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There are so many wonderful things about spring. Flowers are starting to bloom, the grass is green, and (hopefully) Chicago is done with snow! But as accountants, we sometimes look at spring with unease. We’ve worked hard all fall and winter to help our clients prepare for April 15th, but how will our collective efforts pan out? While the work of tax season is fresh in our minds, we wanted to share our insights into the lessons learned during the 2018 tax season (Cray Kaiser’s 47th tax season).
Last January, the IRS adjusted the federal tax withholding tables to reflect the reduced tax rates that would apply during the 2018 tax season. As a result, many employees enjoyed higher paychecks, at the sake of reduced federal tax withholding. The problem was that the tables were too generous in reducing federal tax withholding. The tables didn’t take into account other changes in the law, including the loss of tax deductions by higher income individuals. As a result, many taxpayers faced significant, unexpected tax bills.
If you fell into the camp of being disappointed with the tax results, let us know. We can plan beyond the basic tax table to advise not only the appropriate federal tax withholding rate, but also other tax minimization ideas.
The 20% deduction for Qualified Business Income (QBI) was one of the most discussed topics this year. It was not until the summer of 2018 that we received more clarity on “specified service” businesses. There are still uncertainties in the law, which we hope will be ironed out via additional guidance. That said, many of our clients took advantage of the new deduction and the advance planning surrounding maximizing the QBI was effective.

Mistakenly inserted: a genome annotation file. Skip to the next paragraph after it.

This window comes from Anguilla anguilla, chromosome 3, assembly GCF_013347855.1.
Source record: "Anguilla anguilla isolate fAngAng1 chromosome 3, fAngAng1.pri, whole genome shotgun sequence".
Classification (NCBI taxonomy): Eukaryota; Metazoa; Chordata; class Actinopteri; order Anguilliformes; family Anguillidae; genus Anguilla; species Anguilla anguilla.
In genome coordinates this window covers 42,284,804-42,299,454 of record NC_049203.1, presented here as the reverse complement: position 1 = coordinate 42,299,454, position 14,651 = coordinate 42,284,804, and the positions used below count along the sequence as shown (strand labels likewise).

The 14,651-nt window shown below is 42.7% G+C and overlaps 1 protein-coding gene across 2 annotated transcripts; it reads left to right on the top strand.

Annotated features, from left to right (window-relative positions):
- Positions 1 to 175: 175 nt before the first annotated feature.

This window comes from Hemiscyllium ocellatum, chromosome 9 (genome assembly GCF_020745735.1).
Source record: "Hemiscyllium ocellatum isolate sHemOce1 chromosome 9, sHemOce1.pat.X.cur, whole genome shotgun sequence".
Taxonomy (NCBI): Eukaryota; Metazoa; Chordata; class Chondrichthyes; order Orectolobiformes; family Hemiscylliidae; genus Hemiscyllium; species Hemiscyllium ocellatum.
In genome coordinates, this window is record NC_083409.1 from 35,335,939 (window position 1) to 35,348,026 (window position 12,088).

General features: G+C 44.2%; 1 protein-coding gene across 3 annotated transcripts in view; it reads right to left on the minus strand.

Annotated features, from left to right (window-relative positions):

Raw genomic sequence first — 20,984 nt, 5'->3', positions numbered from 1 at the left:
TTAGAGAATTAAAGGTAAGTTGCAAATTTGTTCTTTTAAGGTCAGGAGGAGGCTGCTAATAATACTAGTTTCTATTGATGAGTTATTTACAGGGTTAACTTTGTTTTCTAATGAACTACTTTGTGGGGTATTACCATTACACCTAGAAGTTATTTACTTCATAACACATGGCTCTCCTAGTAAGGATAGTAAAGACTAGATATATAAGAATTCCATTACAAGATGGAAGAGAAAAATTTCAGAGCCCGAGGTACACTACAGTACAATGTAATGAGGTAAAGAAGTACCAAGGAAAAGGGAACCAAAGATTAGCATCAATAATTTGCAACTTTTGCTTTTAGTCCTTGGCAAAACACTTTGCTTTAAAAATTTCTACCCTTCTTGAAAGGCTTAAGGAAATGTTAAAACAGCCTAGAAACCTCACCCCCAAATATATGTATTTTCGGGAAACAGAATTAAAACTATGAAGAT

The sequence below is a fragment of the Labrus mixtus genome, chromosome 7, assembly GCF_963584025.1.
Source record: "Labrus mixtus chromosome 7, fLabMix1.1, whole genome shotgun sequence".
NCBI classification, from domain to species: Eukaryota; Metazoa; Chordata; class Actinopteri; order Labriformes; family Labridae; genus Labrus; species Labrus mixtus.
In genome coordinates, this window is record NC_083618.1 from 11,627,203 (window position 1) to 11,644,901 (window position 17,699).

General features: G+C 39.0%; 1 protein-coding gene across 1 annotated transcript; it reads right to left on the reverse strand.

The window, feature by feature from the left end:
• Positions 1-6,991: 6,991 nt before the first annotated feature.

On the flip side, we saw a significant delay in tax reporting from partnerships and S corporations that hold businesses that may generate QBI. Hedge funds in particular will face extremely challenging reporting requirements for the QBI. We expect that some K1’s will arrive even later in the summer of 2019.
Effective for the 2018 tax season, the standard deduction was increased ($12,000 single and $24,000 married filing jointly). Given the $10,000 limit on the income and real estate deduction, as well as the elimination of miscellaneous itemized deductions, many taxpayers’ standard deduction was higher than allowable itemized deductions. Taxpayers that found themselves in this situation would likely anticipate that the standard deduction will probably be more beneficial in the near term. Those taxpayers should consider steps to better plan controllable tax deductions in order to maximize the benefit of the deduction.
At the time of this writing, a mere week after April 15th, our clients have already started receiving tax notices from both the IRS, and more so from the Illinois Department of Revenue. Our advice: Don’t panic! Most of these notices are showing disallowed deductions or credits, but that doesn’t mean the notice is correct. The revenue agencies are simply asking for more information. If you receive any such notice, forward it to your tax advisor. They will be able to provide the information necessary to rectify an apparent underpayment with the information supporting the tax position.
Sadly, there continues to be an uptick in fraud and scams, and tax returns are no exception. As an added protection, the IRS has in recent years provided an Identity Protection (IP) PIN to affected taxpayers. The PIN is a six-digit number assigned to eligible taxpayers that helps prevent the misuse of their Social Security Number on fraudulent federal income tax returns. Taxpayers with a PIN must use the PIN on their tax returns in order for the IRS to accept the tax filing.
Recently, the program opened up to taxpayers here in Illinois. We believe that requesting an IP PIN is yet another tool to help you protect your identity. Please contact us if you’d like to learn more.
While it’s easy to bask in the glow of another tax season behind us, we believe it’s important to continually learn. When a rainy spring day arrives and you want to look ahead to 2019 taxes, give us a call at 630-953-4900. We are happy to walk through the nuances of your tax return in order to plan effectively for next year.